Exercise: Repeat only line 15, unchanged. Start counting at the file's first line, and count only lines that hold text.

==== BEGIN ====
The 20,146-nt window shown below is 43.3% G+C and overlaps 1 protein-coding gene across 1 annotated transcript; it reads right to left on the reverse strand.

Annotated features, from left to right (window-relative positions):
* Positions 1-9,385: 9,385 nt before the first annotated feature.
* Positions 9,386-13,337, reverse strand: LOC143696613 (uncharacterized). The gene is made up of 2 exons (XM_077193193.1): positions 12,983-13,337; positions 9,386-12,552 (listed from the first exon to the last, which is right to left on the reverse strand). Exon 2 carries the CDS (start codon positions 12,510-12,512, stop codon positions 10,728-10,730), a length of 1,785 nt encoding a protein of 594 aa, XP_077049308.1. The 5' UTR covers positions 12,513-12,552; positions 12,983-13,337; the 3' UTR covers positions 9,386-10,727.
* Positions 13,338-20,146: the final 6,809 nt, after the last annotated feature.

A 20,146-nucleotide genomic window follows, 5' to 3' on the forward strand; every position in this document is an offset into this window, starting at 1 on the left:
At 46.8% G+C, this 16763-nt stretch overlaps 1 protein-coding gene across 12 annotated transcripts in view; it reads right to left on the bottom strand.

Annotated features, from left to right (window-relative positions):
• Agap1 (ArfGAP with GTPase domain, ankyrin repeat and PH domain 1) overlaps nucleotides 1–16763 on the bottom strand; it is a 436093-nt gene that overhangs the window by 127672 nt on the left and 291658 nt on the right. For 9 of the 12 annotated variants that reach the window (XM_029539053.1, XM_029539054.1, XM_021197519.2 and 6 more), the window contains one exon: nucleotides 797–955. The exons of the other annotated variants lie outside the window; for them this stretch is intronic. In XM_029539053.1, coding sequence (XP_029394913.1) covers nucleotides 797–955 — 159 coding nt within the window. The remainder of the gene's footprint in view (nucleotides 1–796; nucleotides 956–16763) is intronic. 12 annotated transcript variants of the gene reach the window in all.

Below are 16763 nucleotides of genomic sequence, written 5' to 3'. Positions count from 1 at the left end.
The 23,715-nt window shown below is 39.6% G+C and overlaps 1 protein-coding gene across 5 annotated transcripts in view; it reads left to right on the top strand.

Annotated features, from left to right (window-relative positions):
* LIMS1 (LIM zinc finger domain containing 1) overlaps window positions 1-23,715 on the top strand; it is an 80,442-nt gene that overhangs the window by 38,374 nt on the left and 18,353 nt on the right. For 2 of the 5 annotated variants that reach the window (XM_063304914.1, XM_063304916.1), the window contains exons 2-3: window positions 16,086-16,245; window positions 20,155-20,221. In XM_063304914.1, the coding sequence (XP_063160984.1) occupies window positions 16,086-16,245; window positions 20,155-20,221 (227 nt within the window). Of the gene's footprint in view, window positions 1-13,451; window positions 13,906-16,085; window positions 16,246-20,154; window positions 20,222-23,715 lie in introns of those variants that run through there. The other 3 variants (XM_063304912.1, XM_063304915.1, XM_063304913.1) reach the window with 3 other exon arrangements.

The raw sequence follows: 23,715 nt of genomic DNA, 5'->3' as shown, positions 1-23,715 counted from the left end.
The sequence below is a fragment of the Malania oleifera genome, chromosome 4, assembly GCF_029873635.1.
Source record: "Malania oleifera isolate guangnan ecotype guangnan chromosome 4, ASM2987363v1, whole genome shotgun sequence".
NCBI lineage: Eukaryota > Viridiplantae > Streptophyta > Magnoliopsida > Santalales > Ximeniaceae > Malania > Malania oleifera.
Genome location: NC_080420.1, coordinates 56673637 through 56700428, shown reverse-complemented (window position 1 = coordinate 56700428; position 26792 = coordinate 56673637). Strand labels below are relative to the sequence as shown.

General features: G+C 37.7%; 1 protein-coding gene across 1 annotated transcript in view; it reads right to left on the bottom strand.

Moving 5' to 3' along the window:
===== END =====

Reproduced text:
The sequence below is a fragment of the Malania oleifera genome, chromosome 4, assembly GCF_029873635.1.